Background: Homeopathic medicines have a place among the non-hormonal therapies for the treatment of hot flashes during the menopause. Objective: The objective of this study was to evaluate the efficacy of the non-hormonal treatment BRN-01 in reducing hot flashes in menopausal women. Study Design: This was a multicenter, randomized, double-blind, placebo-controlled study carried out between June 2010 and July 2011. Setting: The study was conducted in 35 active centers in France (gynecologists in private practice). Patients: One hundred and eight menopausal women, ≥50 years of age, were enrolled in the study. The eligibility criteria included menopause for <24 months and ≥5 hot flashes per day with a significant negative effect on the women's professional and/or personal life. Intervention: Treatment was either BRN-01 tablets, a registered homeopathic medicine containing Actaea racemosa (4 centesimal dilutions [4CH]), Arnica montana (4CH), Glonoinum (4CH), Lachesis mutus (5CH), and Sanguinaria canadensis (4CH), or identical placebo tablets, prepared by Laboratoires Boiron according to European Pharmacopoeia standards. Oral treatment (2 to 4 tablets per day) was started on day 3 after study enrollment and was continued for 12 weeks. Main Outcome Measure: The main outcome measure was the hot flash score (HFS) compared before, during, and after treatment. Secondary outcome criteria were the quality of life (QoL) [measured using the Hot Flash Related Daily Interference Scale (HFRDIS)], severity of symptoms (measured using the Menopause Rating Scale), evolution of the mean dosage, and compliance. All adverse events (AEs) were recorded. Results: One hundred and one women were included in the final analysis (intent-to-treat population: BRN-01, n = 50; placebo, n = 51). The global HFS over the 12 weeks, assessed as the area under the curve (AUC) adjusted for baseline values, was significantly lower in the BRN-01 group than in the placebo group (mean ± SD 88.2 ± 6.5 versus 107.2 ± 6.4; p = 0.0411). BRN-01 was well tolerated; the frequency of AEs was similar in the two treatment groups, and no serious AEs were attributable to BRN-01. Conclusion: BRN-01 seemed to have a significant effect on the HFS, compared with placebo. According to the results of this clinical trial, BRN-01 may be considered a new therapeutic option with a safe profile for hot flashes in menopausal women who do not want or are not able to take hormone replacement therapy or other recognized treatments for this indication.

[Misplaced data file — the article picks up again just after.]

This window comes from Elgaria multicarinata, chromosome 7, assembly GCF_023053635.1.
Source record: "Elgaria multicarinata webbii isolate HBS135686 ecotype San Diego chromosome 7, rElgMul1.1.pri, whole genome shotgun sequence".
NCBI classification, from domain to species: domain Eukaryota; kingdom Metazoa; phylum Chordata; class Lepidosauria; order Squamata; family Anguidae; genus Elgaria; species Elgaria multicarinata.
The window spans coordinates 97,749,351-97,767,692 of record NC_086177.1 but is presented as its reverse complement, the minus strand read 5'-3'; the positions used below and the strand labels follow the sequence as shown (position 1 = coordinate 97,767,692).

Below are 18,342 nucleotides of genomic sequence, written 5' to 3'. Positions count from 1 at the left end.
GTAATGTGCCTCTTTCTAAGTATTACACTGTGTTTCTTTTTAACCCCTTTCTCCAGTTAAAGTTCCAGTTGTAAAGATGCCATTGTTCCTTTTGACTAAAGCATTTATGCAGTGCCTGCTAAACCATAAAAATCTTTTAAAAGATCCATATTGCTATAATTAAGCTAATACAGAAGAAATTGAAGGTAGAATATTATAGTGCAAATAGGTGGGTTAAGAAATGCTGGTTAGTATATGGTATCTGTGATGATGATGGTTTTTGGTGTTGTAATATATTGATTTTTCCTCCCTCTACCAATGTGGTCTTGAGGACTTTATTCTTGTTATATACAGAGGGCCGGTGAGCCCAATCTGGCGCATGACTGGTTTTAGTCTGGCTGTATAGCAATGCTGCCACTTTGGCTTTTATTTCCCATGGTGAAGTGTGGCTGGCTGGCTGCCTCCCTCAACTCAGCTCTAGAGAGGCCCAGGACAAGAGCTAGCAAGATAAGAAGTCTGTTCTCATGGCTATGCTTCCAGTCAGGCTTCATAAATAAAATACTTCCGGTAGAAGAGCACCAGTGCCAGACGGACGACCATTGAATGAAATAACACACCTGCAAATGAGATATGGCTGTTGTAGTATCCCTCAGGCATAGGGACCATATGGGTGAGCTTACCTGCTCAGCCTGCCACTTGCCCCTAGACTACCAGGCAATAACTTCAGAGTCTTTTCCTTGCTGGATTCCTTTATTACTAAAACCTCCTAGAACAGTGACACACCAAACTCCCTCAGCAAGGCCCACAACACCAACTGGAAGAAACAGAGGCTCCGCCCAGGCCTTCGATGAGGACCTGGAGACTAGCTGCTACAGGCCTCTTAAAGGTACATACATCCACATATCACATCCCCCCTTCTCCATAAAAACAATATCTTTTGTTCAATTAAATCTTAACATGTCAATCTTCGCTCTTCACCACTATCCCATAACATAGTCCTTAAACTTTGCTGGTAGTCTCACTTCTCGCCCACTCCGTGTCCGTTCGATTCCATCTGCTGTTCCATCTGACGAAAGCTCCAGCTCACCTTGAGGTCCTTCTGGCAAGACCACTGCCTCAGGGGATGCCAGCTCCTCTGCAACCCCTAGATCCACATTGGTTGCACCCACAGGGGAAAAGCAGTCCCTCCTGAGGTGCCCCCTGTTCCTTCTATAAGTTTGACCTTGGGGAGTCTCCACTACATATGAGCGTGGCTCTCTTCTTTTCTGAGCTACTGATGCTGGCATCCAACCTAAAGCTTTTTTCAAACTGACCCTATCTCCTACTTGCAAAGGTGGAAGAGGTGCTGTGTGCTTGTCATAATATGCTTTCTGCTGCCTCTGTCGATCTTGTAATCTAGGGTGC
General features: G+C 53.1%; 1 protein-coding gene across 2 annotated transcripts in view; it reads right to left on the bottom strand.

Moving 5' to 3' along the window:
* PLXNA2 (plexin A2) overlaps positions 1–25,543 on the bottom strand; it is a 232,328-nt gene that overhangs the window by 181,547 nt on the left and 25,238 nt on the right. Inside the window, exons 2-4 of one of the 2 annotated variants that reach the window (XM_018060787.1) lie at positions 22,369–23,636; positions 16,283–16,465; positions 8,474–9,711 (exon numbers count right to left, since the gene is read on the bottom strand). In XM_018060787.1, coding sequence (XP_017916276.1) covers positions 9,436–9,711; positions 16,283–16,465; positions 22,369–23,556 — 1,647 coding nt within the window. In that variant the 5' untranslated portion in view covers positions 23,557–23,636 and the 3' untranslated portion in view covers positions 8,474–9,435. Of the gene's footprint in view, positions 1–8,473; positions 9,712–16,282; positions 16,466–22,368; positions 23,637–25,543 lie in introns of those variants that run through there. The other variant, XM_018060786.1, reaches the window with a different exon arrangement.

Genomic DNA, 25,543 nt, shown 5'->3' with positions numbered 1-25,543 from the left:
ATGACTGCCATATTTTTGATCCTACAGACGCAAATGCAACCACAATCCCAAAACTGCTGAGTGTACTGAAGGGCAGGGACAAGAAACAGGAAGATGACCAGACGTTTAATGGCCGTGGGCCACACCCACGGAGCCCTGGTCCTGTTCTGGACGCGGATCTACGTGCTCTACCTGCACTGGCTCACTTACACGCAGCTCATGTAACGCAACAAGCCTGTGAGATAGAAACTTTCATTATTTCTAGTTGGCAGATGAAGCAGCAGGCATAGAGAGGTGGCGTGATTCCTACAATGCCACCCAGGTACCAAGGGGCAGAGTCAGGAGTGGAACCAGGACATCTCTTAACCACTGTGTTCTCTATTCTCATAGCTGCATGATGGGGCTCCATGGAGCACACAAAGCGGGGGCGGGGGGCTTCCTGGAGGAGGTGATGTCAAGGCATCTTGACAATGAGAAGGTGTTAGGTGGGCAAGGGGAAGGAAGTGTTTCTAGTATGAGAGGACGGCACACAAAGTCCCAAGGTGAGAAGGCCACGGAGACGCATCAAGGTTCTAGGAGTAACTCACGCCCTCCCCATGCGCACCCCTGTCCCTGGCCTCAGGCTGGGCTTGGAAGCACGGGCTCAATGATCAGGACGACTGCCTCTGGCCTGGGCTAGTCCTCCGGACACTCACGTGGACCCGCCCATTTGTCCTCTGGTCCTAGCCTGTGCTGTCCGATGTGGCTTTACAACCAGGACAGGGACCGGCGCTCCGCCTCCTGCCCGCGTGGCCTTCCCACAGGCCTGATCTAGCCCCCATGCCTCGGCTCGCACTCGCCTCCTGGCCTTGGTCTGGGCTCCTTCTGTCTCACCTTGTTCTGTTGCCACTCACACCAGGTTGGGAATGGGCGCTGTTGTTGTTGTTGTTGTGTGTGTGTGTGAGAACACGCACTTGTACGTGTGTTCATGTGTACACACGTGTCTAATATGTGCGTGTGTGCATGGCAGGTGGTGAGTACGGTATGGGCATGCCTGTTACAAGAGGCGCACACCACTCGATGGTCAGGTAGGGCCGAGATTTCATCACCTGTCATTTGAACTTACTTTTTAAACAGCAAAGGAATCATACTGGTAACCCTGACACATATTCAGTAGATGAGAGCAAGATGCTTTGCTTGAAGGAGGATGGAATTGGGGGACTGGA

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Molla, M. D., J. J. Hidalgo-Mora and M. G. Soteras. 2011. Phytotherapy as alternative to hormone replacement therapy. Front Biosci (Schol Ed). 1, 3: 191-204.